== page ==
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Gustav M.Thurnauer Co (Inc.) / G. M.Thurnauer & Bro. 

84 Duane Street, New York, United States.
Importeur / Importer
The following text is from Porcelainmarksandmore.com 

"Gustav M. Thurnauer in 1883 established business in a small store located at 84 Duane Street, his product range covering everything from wooden rolling pins to cast-iron meat grinders and being an instant success. His business model was simple - sell durable, quality goods for less than other suppliers charged and always make sure that customers find what they need. He even offered a small selection of books with Fairy Tales, something that could keep the children occupied whilst their parents viewed the goods.Knowing the quality provided by German manufacturers, Thurnauer at first strongly relied on German goods alone: carving knives, cutlery and pocket knives from the famous workshops in and around the city of Solingen, the well-known Stadelmann lamps and gas burners, dishes and casseroles from Villeroy & Boch, just to name a few.Thurnauer covered a special, but totally under-served market: it was the first store that fully concentrated on kitchen utensils and everything else required in a kitchen, in various forms, shapes and sizes. With other words: you name it, Thurnauer had it. And business flourished accordingly, eventually requiring a larger store.


 G.M. Thurnauer & Bro. (1887 until around 1914).
Shortly before G.M.T. moved to 66 Reade Street in 1887, Otto Thurnauer joined his brother as co-partner, and the newly-established firm soon occupied all four floors (a total of 1,260 m²) on 66-68 Reade Street.An idea Gustav M. Thurnauer picked up earlier should soon revolutionize house work: small metal thingamajigs that did not cost much, but made work a lot easier - kitchen gadgets. What is completely normal for us today, like butter curlers, apple slicers, aspic cutter sets, cookie cutters, was more than welcome innovation. And even if the real craze started during this period, it would still take a few years before a further innovation caused this business segment to really pick up speed.

Local trade was not Thurnauer's only field of operation as he not only imported goods required by his store, he also exported items to Canada and British Columbia. Around 1888, his firm had branch establishments at 66 Rue de Bondy (Paris, France) and 12 Untere Turnstrasse (Nürnberg, Germany). The latter later moved to 16 Solgerstrasse and was still operational in 1930 (then as export business run by C. Abel-Klinger, but still supplying G.M.T.).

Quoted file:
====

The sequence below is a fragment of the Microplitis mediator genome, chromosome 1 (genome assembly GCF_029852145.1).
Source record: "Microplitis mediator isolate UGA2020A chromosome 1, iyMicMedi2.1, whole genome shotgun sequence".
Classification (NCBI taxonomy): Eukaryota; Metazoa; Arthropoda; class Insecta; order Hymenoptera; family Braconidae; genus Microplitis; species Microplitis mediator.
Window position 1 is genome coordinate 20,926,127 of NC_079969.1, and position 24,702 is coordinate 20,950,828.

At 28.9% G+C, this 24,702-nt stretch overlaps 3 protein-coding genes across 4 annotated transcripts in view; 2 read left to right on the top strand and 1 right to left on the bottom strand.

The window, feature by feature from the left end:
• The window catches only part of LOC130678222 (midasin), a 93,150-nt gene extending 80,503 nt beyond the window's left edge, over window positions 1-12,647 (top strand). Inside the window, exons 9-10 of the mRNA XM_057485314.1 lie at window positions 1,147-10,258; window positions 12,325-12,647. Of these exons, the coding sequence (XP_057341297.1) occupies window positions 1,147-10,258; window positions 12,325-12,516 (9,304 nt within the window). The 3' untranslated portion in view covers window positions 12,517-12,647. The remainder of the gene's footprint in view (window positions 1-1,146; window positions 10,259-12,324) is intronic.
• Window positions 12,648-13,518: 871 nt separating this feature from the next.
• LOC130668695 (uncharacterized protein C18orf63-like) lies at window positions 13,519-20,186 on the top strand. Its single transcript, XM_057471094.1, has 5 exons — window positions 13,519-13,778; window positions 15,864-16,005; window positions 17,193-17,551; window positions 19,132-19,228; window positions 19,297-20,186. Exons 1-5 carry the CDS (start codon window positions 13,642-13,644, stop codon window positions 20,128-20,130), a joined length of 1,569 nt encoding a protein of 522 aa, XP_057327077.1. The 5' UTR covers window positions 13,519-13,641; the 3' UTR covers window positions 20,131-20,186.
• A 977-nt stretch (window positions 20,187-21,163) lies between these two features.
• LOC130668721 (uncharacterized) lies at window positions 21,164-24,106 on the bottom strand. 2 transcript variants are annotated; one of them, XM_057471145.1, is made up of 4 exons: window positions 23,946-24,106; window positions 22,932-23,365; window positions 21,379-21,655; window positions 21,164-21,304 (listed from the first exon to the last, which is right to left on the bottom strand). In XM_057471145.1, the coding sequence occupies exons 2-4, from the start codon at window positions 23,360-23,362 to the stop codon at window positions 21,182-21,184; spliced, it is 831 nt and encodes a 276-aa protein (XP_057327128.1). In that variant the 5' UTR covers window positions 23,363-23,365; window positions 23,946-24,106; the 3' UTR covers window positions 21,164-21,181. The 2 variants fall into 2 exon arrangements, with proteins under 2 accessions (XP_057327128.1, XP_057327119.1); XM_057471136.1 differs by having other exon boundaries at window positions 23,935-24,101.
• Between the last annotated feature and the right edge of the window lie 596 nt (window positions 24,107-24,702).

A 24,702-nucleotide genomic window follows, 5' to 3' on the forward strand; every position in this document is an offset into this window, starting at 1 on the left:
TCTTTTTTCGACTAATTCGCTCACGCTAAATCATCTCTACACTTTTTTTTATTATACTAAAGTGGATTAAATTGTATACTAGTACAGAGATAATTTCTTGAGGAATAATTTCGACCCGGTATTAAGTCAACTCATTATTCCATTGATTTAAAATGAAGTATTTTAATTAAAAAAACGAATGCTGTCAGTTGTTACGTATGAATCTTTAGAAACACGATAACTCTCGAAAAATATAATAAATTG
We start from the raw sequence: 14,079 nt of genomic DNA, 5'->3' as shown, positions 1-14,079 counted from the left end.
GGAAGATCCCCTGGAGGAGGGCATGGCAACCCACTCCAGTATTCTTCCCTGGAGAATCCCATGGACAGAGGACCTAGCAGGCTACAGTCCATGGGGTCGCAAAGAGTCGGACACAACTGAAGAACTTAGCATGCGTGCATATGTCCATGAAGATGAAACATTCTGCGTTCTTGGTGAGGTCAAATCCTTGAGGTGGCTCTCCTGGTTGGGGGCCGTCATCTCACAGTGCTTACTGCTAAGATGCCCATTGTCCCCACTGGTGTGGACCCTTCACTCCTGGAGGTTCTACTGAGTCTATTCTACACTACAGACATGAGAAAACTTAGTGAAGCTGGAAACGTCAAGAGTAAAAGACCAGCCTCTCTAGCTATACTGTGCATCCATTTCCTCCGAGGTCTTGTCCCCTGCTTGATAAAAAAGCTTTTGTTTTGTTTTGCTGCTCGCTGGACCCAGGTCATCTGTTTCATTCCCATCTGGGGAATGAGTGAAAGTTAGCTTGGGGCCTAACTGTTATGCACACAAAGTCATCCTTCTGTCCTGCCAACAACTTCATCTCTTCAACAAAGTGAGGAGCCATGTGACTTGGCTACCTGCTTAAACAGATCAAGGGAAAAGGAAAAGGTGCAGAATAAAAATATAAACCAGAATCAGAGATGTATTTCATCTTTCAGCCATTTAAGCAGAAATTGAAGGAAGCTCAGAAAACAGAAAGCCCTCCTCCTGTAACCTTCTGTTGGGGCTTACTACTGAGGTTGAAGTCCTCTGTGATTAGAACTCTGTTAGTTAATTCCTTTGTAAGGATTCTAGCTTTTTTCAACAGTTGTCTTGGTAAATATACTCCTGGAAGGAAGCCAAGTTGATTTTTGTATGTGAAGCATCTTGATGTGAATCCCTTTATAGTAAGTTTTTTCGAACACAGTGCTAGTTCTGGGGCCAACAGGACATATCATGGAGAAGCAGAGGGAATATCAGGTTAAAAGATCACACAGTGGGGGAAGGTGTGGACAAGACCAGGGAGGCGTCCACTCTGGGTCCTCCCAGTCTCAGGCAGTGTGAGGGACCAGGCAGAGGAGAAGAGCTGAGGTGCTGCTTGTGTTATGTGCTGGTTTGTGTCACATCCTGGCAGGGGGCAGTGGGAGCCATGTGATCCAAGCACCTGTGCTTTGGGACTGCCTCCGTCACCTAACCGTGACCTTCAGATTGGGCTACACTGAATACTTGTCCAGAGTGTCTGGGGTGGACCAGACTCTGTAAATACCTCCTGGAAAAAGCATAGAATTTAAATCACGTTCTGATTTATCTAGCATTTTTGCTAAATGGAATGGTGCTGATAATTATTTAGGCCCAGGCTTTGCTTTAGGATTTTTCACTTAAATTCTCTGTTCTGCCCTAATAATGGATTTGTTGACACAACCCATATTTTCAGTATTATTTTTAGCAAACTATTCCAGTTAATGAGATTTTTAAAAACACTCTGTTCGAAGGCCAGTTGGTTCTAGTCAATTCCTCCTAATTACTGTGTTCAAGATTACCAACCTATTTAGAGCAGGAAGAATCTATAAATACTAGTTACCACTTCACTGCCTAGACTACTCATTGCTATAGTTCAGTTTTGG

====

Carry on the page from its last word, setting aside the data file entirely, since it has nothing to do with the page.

Anyway, the business of G.M. Thurnauer & Bro. eventually relocated to 83 Worth Street. The smaller store had included an impressive array of storage jars, butter vats, hot plates and other ceramic goods; the larger store allowed further expansion of the product range in this sector, as can be seen when one takes a look at the dozens of items still around from that period. On July 31st 1908, the co-partnership between Gustav M. Thurnauer and his brother Otto was dissolved after Otto decided to drop out of the company again; the business name however was continued as G.M. Thurnauer & Bro. at first. Business development so far had been already quite impressive, but a further big leap was just around the corner. In 1913, the British steel manufacturers (located in Sheffield, my home town) introduced something that should change the industry forever: chromium alloy steel, today commonly known as "stainless steel". A minor alteration in the process, a small change of formula ... and rusty scissors, knives, cutters and such were history. The impact on the market was tremendous, and G.M.T. staff soon started comparison presentations, something that was continued until around the mid-1950s. Even the "simplest housewife" (their words, not mine) soon recognized the advantages of stainless steel products, and while other retailers tried to earn a fortune at first, Thurnauer barely increased prices. Sales went through the roof, and marketing via the initials 'G.M.T.' soon shifted from "Good Merchandise Thurnauer" towards "Gadgets Make Time".

G.M. Thurnauer Co. Inc. (around 1914 until 19??) 
Thurnauer soon decided to change the business form once again. But that is just about all that is known from here onwards - I found no further information on company development, advert examples, etc., which is not unusual. We often forget that not everything is available in digital form or even correctly indexed when one looks things up. Anyway, one of the other things I found was the mentioning of a 14-page booklet named 'Fashions in gadgets', published by G.M. Thurnauer Co. Inc. on November 15th 1964. Take note that this mentioning still quotes the company name as G.M. Thurnauer Co. Inc., whereas some sources from the same period merely mention the shorter G.M.T. & Co. only. I assume that the G.M.T. & Co. marks were introduced around 1960 before the company during the 1970s decided to switch to a simple 'THURNAUER' marking. Sadly, that is all I can say until now; the Thurnauer business apparently was later sold to - or taken over by - the Meyer Corporation."

                                                                                                    Purchased steins from amongst others: Diesinger #3116, #3121

 


G.M.T. Co (Inc.) / G.M.T(h). & Bros.  (name unknown) 11-4-15-2
Impressed mark on base of featured
Diesinger #3121 stein, distributed by G.M.T & Bro.


G.M.T. Co (Inc.) / G.M.T(h). & Bros.  (name unknown) 11-4-15-1
Diesinger #3121.


G.M.T. Co (Inc.) 11-4-9-2

Impressed mark, G.M.T.Co.

GMT & Co 2
Impressed mark, G.M.T.Co.

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